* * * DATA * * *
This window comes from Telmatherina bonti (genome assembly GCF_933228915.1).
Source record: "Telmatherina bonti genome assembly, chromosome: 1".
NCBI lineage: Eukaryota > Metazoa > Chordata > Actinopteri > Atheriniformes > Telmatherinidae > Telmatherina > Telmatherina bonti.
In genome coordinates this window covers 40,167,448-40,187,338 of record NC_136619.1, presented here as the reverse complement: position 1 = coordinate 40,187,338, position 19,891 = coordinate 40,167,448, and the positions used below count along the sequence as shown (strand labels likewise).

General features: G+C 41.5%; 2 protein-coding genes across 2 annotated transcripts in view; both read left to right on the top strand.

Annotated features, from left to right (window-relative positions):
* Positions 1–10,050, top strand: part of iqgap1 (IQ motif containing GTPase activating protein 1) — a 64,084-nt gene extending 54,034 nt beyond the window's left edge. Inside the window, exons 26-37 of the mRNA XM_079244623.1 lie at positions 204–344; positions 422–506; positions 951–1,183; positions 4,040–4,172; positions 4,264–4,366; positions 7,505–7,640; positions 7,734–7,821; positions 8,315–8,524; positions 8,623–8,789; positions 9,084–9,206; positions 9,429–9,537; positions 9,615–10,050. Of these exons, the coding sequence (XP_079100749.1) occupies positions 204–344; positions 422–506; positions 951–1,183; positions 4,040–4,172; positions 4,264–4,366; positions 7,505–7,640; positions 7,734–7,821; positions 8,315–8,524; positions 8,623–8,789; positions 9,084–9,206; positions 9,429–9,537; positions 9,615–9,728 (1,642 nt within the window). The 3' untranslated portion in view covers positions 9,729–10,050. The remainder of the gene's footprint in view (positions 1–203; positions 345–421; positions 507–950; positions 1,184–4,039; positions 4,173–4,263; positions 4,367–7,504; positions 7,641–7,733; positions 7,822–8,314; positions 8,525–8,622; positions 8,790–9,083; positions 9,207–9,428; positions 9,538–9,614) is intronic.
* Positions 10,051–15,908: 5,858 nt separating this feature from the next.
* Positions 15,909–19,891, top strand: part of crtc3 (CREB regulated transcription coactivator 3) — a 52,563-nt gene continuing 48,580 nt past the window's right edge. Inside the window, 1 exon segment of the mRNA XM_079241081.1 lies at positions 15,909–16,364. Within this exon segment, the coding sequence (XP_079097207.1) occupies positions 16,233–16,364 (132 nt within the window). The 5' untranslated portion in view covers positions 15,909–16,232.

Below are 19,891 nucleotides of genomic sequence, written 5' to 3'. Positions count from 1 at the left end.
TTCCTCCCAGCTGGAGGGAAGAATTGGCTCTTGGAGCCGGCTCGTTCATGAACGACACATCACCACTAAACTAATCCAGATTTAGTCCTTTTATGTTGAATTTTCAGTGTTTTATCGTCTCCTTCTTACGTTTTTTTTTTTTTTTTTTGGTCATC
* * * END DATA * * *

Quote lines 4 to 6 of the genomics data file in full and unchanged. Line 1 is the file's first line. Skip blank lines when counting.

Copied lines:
In genome coordinates this window covers 40,167,448-40,187,338 of record NC_136619.1, presented here as the reverse complement: position 1 = coordinate 40,187,338, position 19,891 = coordinate 40,167,448, and the positions used below count along the sequence as shown (strand labels likewise).

General features: G+C 41.5%; 2 protein-coding genes across 2 annotated transcripts in view; both read left to right on the top strand.

Annotated features, from left to right (window-relative positions):